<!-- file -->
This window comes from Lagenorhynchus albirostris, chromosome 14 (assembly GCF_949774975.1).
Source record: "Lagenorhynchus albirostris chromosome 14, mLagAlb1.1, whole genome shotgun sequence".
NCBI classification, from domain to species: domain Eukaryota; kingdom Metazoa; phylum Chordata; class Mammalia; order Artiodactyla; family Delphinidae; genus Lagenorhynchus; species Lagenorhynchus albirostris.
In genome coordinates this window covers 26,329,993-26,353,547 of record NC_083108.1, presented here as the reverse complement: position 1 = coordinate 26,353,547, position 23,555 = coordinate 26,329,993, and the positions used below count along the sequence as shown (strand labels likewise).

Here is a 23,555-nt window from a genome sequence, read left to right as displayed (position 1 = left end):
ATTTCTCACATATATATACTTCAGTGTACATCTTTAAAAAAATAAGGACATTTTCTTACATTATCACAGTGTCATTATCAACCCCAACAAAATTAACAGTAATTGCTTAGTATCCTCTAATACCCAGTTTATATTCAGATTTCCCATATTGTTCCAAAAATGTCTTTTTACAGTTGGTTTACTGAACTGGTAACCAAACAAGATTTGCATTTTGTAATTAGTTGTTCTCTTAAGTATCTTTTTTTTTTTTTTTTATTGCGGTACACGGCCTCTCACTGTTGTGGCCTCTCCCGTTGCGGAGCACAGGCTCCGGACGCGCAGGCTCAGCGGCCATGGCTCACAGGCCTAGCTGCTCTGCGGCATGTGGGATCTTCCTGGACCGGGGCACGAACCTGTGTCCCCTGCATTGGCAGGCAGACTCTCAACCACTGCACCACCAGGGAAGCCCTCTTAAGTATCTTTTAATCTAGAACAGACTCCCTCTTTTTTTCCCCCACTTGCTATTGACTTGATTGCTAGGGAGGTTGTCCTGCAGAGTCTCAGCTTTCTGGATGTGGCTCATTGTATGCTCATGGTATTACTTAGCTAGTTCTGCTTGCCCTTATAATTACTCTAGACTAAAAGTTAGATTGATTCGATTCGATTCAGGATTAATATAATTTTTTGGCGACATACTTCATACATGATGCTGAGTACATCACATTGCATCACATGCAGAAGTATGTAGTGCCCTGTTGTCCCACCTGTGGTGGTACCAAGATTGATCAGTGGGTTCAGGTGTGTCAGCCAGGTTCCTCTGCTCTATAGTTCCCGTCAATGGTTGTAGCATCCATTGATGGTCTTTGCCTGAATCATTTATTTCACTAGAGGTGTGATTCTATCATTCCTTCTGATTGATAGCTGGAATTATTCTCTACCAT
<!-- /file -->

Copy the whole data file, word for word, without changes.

This window comes from Lagenorhynchus albirostris, chromosome 14 (assembly GCF_949774975.1).
Source record: "Lagenorhynchus albirostris chromosome 14, mLagAlb1.1, whole genome shotgun sequence".
NCBI classification, from domain to species: domain Eukaryota; kingdom Metazoa; phylum Chordata; class Mammalia; order Artiodactyla; family Delphinidae; genus Lagenorhynchus; species Lagenorhynchus albirostris.
In genome coordinates this window covers 26,329,993-26,353,547 of record NC_083108.1, presented here as the reverse complement: position 1 = coordinate 26,353,547, position 23,555 = coordinate 26,329,993, and the positions used below count along the sequence as shown (strand labels likewise).

Here is a 23,555-nt window from a genome sequence, read left to right as displayed (position 1 = left end):
ATTTCTCACATATATATACTTCAGTGTACATCTTTAAAAAAATAAGGACATTTTCTTACATTATCACAGTGTCATTATCAACCCCAACAAAATTAACAGTAATTGCTTAGTATCCTCTAATACCCAGTTTATATTCAGATTTCCCATATTGTTCCAAAAATGTCTTTTTACAGTTGGTTTACTGAACTGGTAACCAAACAAGATTTGCATTTTGTAATTAGTTGTTCTCTTAAGTATCTTTTTTTTTTTTTTTTATTGCGGTACACGGCCTCTCACTGTTGTGGCCTCTCCCGTTGCGGAGCACAGGCTCCGGACGCGCAGGCTCAGCGGCCATGGCTCACAGGCCTAGCTGCTCTGCGGCATGTGGGATCTTCCTGGACCGGGGCACGAACCTGTGTCCCCTGCATTGGCAGGCAGACTCTCAACCACTGCACCACCAGGGAAGCCCTCTTAAGTATCTTTTAATCTAGAACAGACTCCCTCTTTTTTTCCCCCACTTGCTATTGACTTGATTGCTAGGGAGGTTGTCCTGCAGAGTCTCAGCTTTCTGGATGTGGCTCATTGTATGCTCATGGTATTACTTAGCTAGTTCTGCTTGCCCTTATAATTACTCTAGACTAAAAGTTAGATTGATTCGATTCGATTCAGGATTAATATAATTTTTTGGCGACATACTTCATACATGATGCTGAGTACATCACATTGCATCACATGCAGAAGTATGTAGTGCCCTGTTGTCCCACCTGTGGTGGTACCAAGATTGATCAGTGGGTTCAGGTGTGTCAGCCAGGTTCCTCTGCTCTATAGTTCCCGTCAATGGTTGTAGCATCCATTGATGGTCTTTGCCTGAATCATTTATTTCACTAGAGGTGTGATTCTATCATTCCTTCTGATTGATAGCTGGAATTATTCTCTACCAT